Mayor de Blasio this week released his plan to implement universal prekindergarten citywide, and called on Albany to give the city the authority to fund it by raising taxes on those making more than $500,000 a year.
But his campaign has been blunted somewhat — or augmented, depending on whom you ask — by Gov. Cuomo’s announcement that he would seek to bring universal pre-K statewide and not use any tax hikes to fund it.
De Blasio released his plan Monday, as he headed to Albany to testify in front of a state Senate committee on the governor’s budget.
The mayor’s pre-K plan would make it free for every child, regardless of income, and would be taught by “high-quality” UPK lead teachers with early childhood certification. De Blasio says classroom ratios will be 18 children to two adults — typically a lead teacher and a teaching assistant. Classes may go up to 20 students with an additional adult in the room. All instruction and professional development would meet state pre-K learning standards — known as New York State Pre-Kindergarten Foundation for the Common Core. There will be additional support for children whose primary language is not English and city Department of Education quality-assurance infrastructure for coaches, evaluation and research, as well as increased family support in high-need areas.
The DOE estimates that pre-K expansion will require approximately 2,000 new classrooms in public schools and community-based settings across the city, each staffed by an early-education certified lead teacher. The department says it has identified nearly 4,000 classrooms potentially available within public school buildings, with additional space likely available in community-based organizations that currently serve the majority of children in pre-K. In recent years, roughly 2,000 early education certified teachers, the number de Blasio says would be needed, have annually applied for positions at the DOE.
De Blasio added he was open to allowing charter schools to have pre-K.
According to his plan, 53,604 students would be eligible for pre-K this September and 73,250 for the 2015-16 school year. The mayor estimates a cost on average of $10,239 per child and $340 million annually, of which $97 million will be dedicated to startup infrastructure and costs required to upgrade program quality in year one. As the number of children enrolled increases, de Blasio says, expansion costs will recede, with $6 million in expansion costs in year two, and the full $340 million in funding dedicated to ongoing operations thereafter.
Cuomo’s plan, unveiled earlier this month as part of a larger report on education in New York State, would bring full pre-K to the entire state. Much of the governor’s plan is similar to de Blasio’s, but the big difference is how it would be paid for. Cuomo said that statewide pre-K can be funded in the existing budget, while de Blasio remained steadfast, noting he was looking just for the authority for the city to implement the tax.
“We’re not asking Albany to raise the state income tax by a single penny to pay for universal pre-K and afterschool programs in New York City,” de Blasio said Monday. “We’re simply asking Albany to allow New York City to tax itself — its wealthiest residents.”
De Blasio would raise the tax rate on incomes over $500,000 from 3.9 to 4.4 percent.
Cuomo plans to fund the program with $1.5 billion over five years: $100 million in the 2014-15 school year followed by at least a $100 million increase in each subsequent school year.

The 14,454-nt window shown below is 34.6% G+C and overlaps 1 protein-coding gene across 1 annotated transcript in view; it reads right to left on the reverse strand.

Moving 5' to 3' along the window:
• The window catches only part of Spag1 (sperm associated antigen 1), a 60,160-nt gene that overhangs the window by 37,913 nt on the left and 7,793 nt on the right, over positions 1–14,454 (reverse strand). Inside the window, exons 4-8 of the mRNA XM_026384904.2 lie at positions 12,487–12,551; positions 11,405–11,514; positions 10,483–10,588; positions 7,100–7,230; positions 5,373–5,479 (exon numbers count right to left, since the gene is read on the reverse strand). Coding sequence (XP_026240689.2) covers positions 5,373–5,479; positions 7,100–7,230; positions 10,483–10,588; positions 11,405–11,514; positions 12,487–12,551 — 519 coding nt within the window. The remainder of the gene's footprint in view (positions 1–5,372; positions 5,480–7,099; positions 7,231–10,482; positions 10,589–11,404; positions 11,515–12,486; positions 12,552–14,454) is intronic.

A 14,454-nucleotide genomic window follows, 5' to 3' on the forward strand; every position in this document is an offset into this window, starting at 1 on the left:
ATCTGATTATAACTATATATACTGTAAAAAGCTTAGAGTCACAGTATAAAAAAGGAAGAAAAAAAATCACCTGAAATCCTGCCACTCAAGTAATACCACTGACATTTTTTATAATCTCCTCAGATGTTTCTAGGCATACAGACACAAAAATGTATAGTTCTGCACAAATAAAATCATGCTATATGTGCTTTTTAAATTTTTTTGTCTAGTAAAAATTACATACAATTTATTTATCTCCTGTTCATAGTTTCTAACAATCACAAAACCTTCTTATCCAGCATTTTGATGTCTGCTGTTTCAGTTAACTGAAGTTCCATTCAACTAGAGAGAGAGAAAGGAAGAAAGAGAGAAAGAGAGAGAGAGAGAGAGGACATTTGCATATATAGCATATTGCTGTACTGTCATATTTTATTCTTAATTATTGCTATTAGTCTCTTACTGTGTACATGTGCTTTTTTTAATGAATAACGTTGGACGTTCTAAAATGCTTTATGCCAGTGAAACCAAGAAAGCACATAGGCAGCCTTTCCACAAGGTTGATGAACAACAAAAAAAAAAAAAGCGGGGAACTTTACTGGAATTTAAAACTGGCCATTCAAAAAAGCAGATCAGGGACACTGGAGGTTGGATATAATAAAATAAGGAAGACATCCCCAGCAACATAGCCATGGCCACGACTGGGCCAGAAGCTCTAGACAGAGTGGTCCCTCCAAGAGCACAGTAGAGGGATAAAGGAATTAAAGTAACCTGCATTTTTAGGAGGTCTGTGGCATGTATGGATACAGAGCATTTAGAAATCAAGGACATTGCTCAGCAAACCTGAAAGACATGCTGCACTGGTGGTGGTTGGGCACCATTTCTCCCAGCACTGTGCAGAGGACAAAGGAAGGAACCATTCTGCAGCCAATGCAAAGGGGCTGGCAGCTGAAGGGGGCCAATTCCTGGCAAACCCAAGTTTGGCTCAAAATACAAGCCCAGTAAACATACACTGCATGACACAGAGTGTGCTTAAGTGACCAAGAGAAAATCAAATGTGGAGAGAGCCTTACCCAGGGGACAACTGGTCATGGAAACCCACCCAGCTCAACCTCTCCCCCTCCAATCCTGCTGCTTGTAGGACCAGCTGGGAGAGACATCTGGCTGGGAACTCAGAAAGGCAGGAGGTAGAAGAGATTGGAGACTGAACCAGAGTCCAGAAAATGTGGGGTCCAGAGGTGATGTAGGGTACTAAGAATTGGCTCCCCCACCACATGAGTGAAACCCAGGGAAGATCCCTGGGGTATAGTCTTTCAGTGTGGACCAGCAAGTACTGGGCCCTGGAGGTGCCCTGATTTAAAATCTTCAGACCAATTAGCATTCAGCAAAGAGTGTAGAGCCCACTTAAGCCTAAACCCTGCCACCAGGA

Council Speaker Melissa Mark-Viverito (D-Manhattan) echoed the mayor’s call, noting that the governor’s plan does not just fund New York City pre-K, but a program across the state.
“The governor’s proposal ramps up too slowly, starting at only $100 million, not all of which of course will go to New York City,” she said in Albany Monday. “But by our estimate, it will cost us as much as $300 million annually to make pre-K truly universal, just in New York City.”
Cuomo’s assertion was challenged by State Education Commissioner John King, who said it would cost much more — $1.6 billion a year — giving some strength to de Blasio and Mark-Viverito’s argument that more money would be needed.
“The current proposal in the state budget falls dramatically short of what we need here in New York City, and underscores exactly why we need a dedicated, reliable source of revenue for these critical programs,” de Blasio said in a statement after King’s remarks.
Cuomo said his plan would phase in pre-K gradually, which will reduce costs at the onset. He has questioned the demand for 50,000 slots that de Blasio said would be in place by September and also doubted teachers can be hired and class space can be set up by then.
De Blasio’s idea has the support of Assembly Speaker Sheldon Silver (D-Manhattan) and, sources say, has more than enough votes in that body to pass. But in the Senate, it’s a different story. Leery of the mayor’s tax plan, several senators at Monday’s hearing suggested that the mayor use a $2.5 billion surplus the city is projected to have to pay for pre-K. De Blasio said he wants to use that money for labor contract negotiations.
State Sen. Joe Addabbo Jr. (D-Howard Beach), a member of the Education Committee, said it is too early for senators to decide which plan they like better.
“We won’t know a more clear picture until we do our budget,” he said. “We’ll have to see.”
Addabbo said his initial reaction was to fund it in the state budget and to fund it in a way that doesn’t include raising taxes.
“Let’s start negotiating on ways to set money aside,” he suggested, adding that there were ways the city could save money and use those savings for pre-K, such as merging the New York City Sheriff’s Office with the City Marshal.